It’s also exhausting.
Once I have assessed the store or restaurant is “safe”, I go about my errand. Although am a big girl and can take care of myself and I really, really don’t care what others think of me, I do get a little hurt when I see someone smirking at me. It’d be easier to pay zero attention to everyone around me, but again, being aware of your surroundings is a survival skill. Your safety depends on it.
But how much attention are people really paying attention to me, or any other t-girl? Are more people looking at me than I realize? Are more people laughing or pointing than I am acknowledging? Am I more naive than I thought? Am I oblivious?
Yesterday’s errands brought a new perspective to all this. As I wandered around the store, I noticed a t-girl doing her shopping as well. She was tall (aren’t we all), had amazing eye makeup, and a cute outfit. I noticed her because of her outfit and makeup, but also, to be honest, she is trans.
I noticed her in the same way you might notice someone who is wearing a t-shirt of your favorite band on it. We had something in common, but she had no idea that we did.
As I got my shopping done, I saw her a couple more times in passing, and eventually we were checking out at the same time. I looked around the front of the store as I waited to be rung up and I observed the other shoppers as they noticed her. How did they react? Were they staring at her? Were they laughing at her? Were they coyly taking out their phones to take a picture of her?
I watched others for two reasons. The first being if someone was going to harass her, I could intervene. Sisters watch out for sisters. Even if the sister is a boy at the moment. But I wanted to see how others reacted to a t-girl. I thought it might give me insight as to how others might pay attention to me that I may not realize.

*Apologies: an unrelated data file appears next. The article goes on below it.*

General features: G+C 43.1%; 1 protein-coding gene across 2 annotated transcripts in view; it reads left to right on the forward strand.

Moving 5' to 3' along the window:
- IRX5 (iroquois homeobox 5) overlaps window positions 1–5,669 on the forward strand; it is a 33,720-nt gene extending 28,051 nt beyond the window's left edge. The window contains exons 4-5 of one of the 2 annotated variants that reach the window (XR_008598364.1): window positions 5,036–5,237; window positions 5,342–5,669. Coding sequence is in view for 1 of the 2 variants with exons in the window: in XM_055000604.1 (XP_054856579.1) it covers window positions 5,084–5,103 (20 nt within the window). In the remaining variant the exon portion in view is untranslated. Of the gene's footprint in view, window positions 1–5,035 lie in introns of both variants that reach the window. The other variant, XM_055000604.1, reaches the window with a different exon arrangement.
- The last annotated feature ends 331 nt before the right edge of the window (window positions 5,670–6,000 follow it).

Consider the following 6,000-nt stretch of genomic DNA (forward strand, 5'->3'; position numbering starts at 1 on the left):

Nobody cared. She was not disrupting anything. No one was pointing. No one was trying to get their friend to look over at her. It was as unremarkable as you could want.
This made me happy. For one, our sister was (hopefully) having a happy time out running errands as herself. Hopefully her day en femme was as unremarkable as my days was in boy mode. But I was also happy that no one cared.
Well, you know what I mean.
It made me think that perhaps people don’t care as much as I think they might. If people weren’t paying attention to her, maybe I don’t concern them either.
Visibility is important. We need to show the world we exist. But in a way, if we have gotten to the point where we are so visible that seeing a t-girl in the wild isn’t that as an uncommon experience as it used to be, then perhaps we can chalk up a small victory.
Finally, it should go without saying that no matter how much progress we are making, it is still a very dangerous world out there. We are among the most misunderstood communities out there. I am not so naive to think that everyone loves us and no one wants to hurt us. Being fabulous and being safe should always go hand in hand.